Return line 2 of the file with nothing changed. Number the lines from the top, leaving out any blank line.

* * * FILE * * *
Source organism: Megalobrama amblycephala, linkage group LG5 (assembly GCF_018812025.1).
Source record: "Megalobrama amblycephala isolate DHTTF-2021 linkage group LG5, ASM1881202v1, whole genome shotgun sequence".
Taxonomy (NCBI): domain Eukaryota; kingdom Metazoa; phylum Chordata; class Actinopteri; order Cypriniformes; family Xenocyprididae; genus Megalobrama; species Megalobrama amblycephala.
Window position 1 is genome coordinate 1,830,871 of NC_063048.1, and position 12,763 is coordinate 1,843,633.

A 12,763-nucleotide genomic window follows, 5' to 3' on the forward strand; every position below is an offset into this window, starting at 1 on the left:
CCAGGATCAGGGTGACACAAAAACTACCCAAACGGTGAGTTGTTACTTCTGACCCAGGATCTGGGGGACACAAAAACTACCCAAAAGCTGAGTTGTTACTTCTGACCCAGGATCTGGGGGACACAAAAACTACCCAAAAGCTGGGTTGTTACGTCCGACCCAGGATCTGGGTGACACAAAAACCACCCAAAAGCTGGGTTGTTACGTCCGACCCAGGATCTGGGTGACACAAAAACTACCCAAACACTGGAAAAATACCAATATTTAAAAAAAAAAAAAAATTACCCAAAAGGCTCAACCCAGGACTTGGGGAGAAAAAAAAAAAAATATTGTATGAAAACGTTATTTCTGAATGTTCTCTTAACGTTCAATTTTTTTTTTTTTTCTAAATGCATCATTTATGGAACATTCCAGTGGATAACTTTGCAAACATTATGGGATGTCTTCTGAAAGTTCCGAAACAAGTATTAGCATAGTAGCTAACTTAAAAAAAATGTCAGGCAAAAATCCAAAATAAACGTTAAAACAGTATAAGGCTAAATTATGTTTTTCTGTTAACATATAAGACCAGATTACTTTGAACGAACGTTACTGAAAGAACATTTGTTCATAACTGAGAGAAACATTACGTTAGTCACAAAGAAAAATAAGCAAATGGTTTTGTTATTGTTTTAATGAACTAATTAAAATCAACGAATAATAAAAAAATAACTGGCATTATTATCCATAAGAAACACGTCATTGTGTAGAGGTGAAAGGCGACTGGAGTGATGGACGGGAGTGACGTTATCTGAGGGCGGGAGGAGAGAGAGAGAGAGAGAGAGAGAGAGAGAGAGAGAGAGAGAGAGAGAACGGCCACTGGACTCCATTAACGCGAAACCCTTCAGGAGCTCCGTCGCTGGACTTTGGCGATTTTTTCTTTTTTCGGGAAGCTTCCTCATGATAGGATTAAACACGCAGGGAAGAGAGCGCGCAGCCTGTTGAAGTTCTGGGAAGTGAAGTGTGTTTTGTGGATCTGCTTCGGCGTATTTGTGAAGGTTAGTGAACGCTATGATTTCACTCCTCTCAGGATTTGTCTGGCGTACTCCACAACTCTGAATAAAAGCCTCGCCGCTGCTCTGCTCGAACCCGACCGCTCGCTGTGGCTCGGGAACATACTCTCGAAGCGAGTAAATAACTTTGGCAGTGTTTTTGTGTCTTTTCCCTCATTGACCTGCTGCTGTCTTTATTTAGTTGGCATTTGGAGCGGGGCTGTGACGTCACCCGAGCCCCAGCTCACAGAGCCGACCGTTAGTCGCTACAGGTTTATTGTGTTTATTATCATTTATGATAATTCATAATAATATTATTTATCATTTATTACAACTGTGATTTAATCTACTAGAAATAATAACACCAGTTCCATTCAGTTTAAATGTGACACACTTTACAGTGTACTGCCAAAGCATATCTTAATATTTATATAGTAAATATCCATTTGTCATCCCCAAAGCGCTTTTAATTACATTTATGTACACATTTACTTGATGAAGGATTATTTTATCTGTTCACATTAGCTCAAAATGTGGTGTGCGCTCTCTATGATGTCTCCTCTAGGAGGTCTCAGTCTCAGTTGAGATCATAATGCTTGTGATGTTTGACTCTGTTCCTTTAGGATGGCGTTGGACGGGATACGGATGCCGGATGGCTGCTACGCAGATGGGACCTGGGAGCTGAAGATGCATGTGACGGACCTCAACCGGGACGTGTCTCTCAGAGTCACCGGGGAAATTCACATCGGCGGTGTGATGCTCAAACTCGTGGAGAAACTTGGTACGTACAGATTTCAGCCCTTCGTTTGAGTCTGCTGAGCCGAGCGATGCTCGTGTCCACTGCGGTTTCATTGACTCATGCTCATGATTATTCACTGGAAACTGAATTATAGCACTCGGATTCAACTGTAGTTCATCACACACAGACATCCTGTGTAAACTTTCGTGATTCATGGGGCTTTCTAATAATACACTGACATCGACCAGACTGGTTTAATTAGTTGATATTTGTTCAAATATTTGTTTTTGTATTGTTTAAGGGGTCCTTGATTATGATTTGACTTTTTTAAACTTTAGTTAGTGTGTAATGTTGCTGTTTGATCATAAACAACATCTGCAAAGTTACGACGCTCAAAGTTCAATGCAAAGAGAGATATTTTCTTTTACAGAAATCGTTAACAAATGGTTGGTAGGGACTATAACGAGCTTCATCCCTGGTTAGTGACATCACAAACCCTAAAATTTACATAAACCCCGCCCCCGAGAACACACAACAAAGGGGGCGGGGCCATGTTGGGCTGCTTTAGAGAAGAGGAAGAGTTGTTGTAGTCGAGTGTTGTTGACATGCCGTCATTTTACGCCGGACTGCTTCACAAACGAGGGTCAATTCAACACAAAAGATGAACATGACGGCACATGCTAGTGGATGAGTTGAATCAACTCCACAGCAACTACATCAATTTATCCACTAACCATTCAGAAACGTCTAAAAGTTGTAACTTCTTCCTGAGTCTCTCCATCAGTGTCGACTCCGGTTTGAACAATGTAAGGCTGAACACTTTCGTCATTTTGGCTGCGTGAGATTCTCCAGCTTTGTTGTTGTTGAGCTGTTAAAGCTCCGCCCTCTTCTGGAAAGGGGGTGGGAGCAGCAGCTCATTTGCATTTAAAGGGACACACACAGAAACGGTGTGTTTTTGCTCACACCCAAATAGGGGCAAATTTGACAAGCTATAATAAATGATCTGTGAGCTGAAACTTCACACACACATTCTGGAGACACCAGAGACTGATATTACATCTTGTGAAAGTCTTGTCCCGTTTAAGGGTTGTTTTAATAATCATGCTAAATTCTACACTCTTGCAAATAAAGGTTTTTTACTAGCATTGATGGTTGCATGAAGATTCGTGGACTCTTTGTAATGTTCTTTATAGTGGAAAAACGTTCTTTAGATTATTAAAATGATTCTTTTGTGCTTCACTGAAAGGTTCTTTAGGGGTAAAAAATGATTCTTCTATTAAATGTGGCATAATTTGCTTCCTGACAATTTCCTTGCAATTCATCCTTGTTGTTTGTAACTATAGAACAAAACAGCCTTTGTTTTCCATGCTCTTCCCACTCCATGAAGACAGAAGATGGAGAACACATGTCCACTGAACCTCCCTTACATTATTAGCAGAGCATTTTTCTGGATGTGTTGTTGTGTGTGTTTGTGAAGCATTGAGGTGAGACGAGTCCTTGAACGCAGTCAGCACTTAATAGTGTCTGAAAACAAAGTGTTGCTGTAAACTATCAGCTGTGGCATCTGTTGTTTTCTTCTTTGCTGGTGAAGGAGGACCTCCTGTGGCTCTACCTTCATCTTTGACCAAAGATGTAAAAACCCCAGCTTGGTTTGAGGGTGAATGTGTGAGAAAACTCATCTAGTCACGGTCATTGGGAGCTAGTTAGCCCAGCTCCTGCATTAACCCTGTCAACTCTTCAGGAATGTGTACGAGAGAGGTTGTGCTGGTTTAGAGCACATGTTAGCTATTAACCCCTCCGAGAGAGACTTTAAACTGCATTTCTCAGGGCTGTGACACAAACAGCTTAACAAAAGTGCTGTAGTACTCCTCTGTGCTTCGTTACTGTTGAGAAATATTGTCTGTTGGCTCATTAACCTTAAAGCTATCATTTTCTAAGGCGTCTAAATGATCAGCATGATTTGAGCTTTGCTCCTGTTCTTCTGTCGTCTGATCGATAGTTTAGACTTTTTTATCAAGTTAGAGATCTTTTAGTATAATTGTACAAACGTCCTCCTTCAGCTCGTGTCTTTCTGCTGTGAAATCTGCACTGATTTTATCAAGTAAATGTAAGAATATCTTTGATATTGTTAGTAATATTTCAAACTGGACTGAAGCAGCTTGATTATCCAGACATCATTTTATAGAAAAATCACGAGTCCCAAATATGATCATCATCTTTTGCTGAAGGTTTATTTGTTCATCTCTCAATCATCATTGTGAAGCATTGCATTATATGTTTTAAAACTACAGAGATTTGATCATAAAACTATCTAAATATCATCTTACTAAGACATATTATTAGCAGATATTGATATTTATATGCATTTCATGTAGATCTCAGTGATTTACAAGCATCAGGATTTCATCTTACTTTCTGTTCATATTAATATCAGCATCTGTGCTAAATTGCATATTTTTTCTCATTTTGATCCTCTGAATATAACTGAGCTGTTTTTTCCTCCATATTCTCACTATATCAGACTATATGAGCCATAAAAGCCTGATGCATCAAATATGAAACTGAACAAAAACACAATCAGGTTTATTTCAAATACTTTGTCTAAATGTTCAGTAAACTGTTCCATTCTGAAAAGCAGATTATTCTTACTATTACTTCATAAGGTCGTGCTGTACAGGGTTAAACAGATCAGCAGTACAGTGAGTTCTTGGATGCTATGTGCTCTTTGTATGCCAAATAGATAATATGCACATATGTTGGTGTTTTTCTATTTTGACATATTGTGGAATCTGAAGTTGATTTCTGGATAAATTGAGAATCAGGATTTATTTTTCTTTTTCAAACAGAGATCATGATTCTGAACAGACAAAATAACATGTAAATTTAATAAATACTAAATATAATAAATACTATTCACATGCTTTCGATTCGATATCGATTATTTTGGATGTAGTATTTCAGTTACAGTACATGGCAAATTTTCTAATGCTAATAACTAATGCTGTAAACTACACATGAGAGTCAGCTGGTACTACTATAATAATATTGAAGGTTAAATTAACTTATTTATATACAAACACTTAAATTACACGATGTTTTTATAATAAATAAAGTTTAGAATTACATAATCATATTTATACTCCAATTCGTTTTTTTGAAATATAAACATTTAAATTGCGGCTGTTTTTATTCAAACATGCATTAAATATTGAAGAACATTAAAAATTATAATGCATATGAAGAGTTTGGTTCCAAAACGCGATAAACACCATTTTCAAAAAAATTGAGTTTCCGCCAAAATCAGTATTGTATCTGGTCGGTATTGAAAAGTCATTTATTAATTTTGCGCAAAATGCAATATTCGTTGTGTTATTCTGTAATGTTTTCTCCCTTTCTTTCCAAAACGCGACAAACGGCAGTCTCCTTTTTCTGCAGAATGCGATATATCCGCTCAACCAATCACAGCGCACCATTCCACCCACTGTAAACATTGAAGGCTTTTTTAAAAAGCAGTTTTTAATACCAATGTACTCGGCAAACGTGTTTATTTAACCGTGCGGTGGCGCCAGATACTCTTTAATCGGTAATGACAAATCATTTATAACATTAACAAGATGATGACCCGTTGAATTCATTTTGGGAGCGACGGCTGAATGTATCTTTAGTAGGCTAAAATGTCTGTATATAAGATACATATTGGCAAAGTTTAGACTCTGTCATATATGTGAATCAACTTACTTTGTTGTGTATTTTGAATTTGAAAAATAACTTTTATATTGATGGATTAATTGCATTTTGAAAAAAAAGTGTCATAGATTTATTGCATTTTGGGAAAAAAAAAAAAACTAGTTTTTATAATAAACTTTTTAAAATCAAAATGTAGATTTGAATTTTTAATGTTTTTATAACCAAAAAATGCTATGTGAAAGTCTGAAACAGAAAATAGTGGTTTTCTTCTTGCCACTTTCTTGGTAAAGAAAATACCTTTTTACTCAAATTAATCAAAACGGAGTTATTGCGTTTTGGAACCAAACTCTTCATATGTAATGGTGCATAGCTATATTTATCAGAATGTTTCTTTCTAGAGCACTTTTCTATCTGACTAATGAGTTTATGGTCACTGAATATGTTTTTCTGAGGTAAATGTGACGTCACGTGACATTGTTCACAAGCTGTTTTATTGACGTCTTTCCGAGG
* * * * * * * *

Source record: "Megalobrama amblycephala isolate DHTTF-2021 linkage group LG5, ASM1881202v1, whole genome shotgun sequence".